Introduction to the Science and Engineering of Deep Geothermal Heat

The rocks below our feet grow hotter at greater and greater depths, yet the subsurface temperature profile varies a lot across Earth. In some places moving subsurface water carries heat along specific paths, causing irregularities in the temperature profile. Earth’s geothermal heat is a fascinating research topic for reasons that range from an interest in the flow of subsurface water along zones of fractured rock, to the search for strategic mineral resources, to the wish to extract heat from the rocks as an alternative energy source.

The geology of studying and extracting deep geothermal heat: CUBO

Iceland or Yellowstone can use volcanic heat near the surface for energy, but the rocks near the surface in Central New York are far cooler. This is true for a large part of the world’s land masses. Earlier research indicates that rock hot enough to provide the heat needed for Cornell University will likely be found at a depth of about 10,000 feet – close to two miles down! The Cornell University Borehole Observatory (CUBO) project aimed to drill a hole deep enough to test this hypothesis. An animation describing the drilling of this borehole can be found at the Earth Source Heat website.

Through the borehole, we gained access to the rocks, and could measure numerous properties. Geologists continue to investigate variables such temperature, flow rate of fluids through the rock, rock type, the distribution of fractures in the rock, and the subsurface stress conditions. That information will be used to figure out which rock layers will be best for extracting heat. CUBO researchers are studying the existing network of natural fractures in the rock through which naturally occurring water in the subsurface could absorb heat from the rock and flow into a well. CUBO will allow researchers to get a better understanding of the characteristics of the rock layers deep below the surface.

CUBO passed through 9400 feet of sedimentary rocks and then entered basement rock. Basement rock is the thick foundation of ancient metamorphic and igneous rock that dominates the crust of continents. Sedimentary rock may have large enough pores and cracks to allow water to flow through it. These pores and cracks determine the rock’s permeability. In general, metamorphic rocks are not porous. For water to pass through these basement rocks, there must be cracks which act as tiny channels. (Digging deeper: More about porosity, permeability, and transmition of water)

During the drilling process, rock ground up by the drilling process was conveyed to the surface in the drilling mud. Samples of small pieces of rock (“cuttings”) were collected throughout the length of the borehole, along with many types of signals that measure the density of the rock, the electrical conductivity of the fluids in the rock, the composition of the rock, and the temperature. The rest of the cuttings were disposed of; radioactivity of natural occurring radioactive materials (NORMs) in the crushed rock was low and did not need special handling (Digging deeper: More about the geology of NORMs). The New York State Museum and Paleontological Research Institution (PRI) are the archival homes of the samples of cuttings.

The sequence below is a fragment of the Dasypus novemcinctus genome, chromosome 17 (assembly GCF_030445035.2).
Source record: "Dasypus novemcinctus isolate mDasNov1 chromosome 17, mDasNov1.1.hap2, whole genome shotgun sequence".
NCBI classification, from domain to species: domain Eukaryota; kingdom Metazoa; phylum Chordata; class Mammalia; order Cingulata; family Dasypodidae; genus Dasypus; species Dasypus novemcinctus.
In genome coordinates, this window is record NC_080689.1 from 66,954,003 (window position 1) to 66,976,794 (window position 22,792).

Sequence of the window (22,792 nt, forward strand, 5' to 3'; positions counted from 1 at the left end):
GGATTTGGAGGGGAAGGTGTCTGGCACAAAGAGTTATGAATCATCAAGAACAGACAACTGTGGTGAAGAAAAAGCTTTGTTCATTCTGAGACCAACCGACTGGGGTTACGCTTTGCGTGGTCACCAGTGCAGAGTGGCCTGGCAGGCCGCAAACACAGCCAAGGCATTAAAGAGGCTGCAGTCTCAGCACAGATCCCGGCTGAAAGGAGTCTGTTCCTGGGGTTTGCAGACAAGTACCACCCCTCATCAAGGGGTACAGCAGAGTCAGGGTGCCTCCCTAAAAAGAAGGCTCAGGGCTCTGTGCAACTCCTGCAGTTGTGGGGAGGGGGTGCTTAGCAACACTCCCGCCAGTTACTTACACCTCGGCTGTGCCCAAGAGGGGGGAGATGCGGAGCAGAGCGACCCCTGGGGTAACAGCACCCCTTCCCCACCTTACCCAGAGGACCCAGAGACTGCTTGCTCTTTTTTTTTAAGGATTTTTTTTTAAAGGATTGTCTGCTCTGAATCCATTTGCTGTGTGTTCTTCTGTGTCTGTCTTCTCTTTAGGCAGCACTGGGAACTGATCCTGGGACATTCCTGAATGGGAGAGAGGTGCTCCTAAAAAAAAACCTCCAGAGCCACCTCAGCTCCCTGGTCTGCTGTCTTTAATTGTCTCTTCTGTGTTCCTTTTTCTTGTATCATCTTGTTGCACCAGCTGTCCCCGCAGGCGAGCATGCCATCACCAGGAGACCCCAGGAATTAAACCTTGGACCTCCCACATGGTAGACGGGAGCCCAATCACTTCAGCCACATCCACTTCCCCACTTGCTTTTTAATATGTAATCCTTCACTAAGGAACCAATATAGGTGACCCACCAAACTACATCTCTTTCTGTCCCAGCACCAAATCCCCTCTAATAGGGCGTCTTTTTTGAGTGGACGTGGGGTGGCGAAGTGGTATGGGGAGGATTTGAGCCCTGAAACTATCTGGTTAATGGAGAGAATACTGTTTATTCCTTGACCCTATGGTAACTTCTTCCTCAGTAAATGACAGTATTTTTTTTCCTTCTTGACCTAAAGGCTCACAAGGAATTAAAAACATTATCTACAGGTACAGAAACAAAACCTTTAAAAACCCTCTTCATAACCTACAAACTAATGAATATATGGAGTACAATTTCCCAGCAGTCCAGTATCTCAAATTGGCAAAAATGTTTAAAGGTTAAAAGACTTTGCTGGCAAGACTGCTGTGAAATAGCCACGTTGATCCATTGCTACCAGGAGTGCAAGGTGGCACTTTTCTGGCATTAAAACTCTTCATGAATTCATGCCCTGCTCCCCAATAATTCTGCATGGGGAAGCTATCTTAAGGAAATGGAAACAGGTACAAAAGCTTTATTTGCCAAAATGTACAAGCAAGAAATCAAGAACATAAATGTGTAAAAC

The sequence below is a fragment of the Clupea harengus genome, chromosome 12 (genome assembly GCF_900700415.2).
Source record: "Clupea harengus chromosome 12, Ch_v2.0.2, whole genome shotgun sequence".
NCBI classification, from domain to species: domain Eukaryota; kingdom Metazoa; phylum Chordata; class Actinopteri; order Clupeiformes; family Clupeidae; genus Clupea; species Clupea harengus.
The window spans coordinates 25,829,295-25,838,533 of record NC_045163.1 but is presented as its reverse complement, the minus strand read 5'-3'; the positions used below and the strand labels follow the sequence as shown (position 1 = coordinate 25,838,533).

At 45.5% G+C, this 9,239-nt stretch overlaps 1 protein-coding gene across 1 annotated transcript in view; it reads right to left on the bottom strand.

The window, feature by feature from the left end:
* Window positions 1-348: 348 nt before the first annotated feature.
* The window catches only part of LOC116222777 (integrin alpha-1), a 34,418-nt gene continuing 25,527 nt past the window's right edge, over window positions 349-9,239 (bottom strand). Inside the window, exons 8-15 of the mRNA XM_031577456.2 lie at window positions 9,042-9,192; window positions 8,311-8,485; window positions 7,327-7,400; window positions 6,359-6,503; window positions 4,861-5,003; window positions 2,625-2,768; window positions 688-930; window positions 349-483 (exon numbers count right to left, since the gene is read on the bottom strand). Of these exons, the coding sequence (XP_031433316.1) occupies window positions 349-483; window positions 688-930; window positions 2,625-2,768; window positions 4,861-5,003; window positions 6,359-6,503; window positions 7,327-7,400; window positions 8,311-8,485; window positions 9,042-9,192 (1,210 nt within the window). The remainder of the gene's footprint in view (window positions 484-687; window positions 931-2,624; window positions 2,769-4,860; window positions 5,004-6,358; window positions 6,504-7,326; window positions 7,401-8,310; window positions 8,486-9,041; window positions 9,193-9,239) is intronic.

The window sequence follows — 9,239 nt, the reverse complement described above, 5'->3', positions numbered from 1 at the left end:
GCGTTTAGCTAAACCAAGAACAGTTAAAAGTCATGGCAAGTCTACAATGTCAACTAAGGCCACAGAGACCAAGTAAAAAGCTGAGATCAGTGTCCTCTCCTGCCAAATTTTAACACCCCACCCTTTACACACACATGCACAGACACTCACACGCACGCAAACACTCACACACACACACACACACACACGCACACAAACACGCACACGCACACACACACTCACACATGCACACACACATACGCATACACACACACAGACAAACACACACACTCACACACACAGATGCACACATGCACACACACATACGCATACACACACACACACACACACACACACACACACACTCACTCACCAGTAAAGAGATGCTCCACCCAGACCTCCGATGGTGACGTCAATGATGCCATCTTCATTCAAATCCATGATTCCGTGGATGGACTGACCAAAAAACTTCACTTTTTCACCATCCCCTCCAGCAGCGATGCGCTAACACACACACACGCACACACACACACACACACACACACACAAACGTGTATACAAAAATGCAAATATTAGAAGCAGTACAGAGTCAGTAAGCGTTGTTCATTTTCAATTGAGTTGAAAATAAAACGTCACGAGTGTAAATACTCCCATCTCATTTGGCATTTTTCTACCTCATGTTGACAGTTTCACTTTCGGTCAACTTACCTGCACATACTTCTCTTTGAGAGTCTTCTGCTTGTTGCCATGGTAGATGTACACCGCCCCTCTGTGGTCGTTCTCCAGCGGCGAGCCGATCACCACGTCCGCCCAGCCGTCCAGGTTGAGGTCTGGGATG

Cylinders of intact rock, referred to as cores, were collected at 25 depths of special geologic interest. Cores provide more geological information but are more difficult and expensive to take. The cores were taken from layers of sedimentary rock that are about 500 million years old (from the Ordovician and Cambrian periods) and from the shallow part of the metamorphic basement rock.
diagram of boreholes through over two miles geologic layers

The diagram to the left shows a simplified view of the Cornell University Borehole Observatory, CUBO (the vertical yellow line) through layers of rock under the Cornell campus. This exploration well was drilled in summer of 2022 to investigate the geology, in order to develop engineering designs for extracting deep geothermal heat at this location. The gray rocks at the base are igneous and metamorphic rocks in the “basement” of the crust. The layers above (about 2 miles, or 3000 m, in thickness) are various kinds of sedimentary rocks. The scale (in degrees Celsius) on the right shows the temperature predicted before CUBO was drilled, which rises steadily to values around 80 to 90°C near the bottom of CUBO. The true temperatures provided to be near these values, and will updated soon.

The engineering of deep geothermal heat

In brief, the Earth Source Heat project intends to heat the Cornell campus from water harvested from deep in the Earth’s crust. The technology to extract the heat is similar to that of shallow geothermal heat systems: the heat will be transferred to a separate supply of water flowing within Cornell’s heating distribution pipeline to warm most of the Ithaca campus buildings. However, the heat source is much deeper and far hotter.